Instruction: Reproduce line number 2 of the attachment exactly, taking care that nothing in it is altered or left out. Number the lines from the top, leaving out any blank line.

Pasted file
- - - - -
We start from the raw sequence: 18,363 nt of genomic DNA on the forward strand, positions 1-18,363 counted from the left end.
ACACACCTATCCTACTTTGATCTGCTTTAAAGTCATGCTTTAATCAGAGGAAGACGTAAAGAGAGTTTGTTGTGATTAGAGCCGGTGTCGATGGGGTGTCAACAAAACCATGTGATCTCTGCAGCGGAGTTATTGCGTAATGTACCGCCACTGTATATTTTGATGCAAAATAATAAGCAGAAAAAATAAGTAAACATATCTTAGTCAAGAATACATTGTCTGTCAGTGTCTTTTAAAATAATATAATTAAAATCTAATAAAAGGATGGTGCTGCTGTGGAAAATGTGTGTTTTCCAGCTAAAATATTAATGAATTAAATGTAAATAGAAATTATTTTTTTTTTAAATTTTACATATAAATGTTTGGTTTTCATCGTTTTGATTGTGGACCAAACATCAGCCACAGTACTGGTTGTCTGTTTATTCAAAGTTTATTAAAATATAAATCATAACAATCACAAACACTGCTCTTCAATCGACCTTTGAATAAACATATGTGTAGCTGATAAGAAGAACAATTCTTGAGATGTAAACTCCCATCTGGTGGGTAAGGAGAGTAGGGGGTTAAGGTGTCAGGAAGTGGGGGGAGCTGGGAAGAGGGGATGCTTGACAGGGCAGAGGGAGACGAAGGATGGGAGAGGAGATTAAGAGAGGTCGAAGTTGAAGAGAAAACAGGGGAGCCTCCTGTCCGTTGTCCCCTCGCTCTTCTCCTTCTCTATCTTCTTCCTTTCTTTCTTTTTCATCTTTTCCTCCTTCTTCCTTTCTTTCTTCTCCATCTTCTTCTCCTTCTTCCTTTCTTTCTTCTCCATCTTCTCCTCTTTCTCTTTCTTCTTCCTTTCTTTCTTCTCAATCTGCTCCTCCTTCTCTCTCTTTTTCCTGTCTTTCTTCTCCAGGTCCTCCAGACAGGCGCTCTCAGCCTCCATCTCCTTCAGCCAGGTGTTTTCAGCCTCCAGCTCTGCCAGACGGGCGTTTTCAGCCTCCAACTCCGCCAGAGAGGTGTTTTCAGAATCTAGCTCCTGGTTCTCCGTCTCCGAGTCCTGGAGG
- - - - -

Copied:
ACACACCTATCCTACTTTGATCTGCTTTAAAGTCATGCTTTAATCAGAGGAAGACGTAAAGAGAGTTTGTTGTGATTAGAGCCGGTGTCGATGGGGTGTCAACAAAACCATGTGATCTCTGCAGCGGAGTTATTGCGTAATGTACCGCCACTGTATATTTTGATGCAAAATAATAAGCAGAAAAAATAAGTAAACATATCTTAGTCAAGAATACATTGTCTGTCAGTGTCTTTTAAAATAATATAATTAAAATCTAATAAAAGGATGGTGCTGCTGTGGAAAATGTGTGTTTTCCAGCTAAAATATTAATGAATTAAATGTAAATAGAAATTATTTTTTTTTTAAATTTTACATATAAATGTTTGGTTTTCATCGTTTTGATTGTGGACCAAACATCAGCCACAGTACTGGTTGTCTGTTTATTCAAAGTTTATTAAAATATAAATCATAACAATCACAAACACTGCTCTTCAATCGACCTTTGAATAAACATATGTGTAGCTGATAAGAAGAACAATTCTTGAGATGTAAACTCCCATCTGGTGGGTAAGGAGAGTAGGGGGTTAAGGTGTCAGGAAGTGGGGGGAGCTGGGAAGAGGGGATGCTTGACAGGGCAGAGGGAGACGAAGGATGGGAGAGGAGATTAAGAGAGGTCGAAGTTGAAGAGAAAACAGGGGAGCCTCCTGTCCGTTGTCCCCTCGCTCTTCTCCTTCTCTATCTTCTTCCTTTCTTTCTTTTTCATCTTTTCCTCCTTCTTCCTTTCTTTCTTCTCCATCTTCTTCTCCTTCTTCCTTTCTTTCTTCTCCATCTTCTCCTCTTTCTCTTTCTTCTTCCTTTCTTTCTTCTCAATCTGCTCCTCCTTCTCTCTCTTTTTCCTGTCTTTCTTCTCCAGGTCCTCCAGACAGGCGCTCTCAGCCTCCATCTCCTTCAGCCAGGTGTTTTCAGCCTCCAGCTCTGCCAGACGGGCGTTTTCAGCCTCCAACTCCGCCAGAGAGGTGTTTTCAGAATCTAGCTCCTGGTTCTCCGTCTCCGAGTCCTGGAGG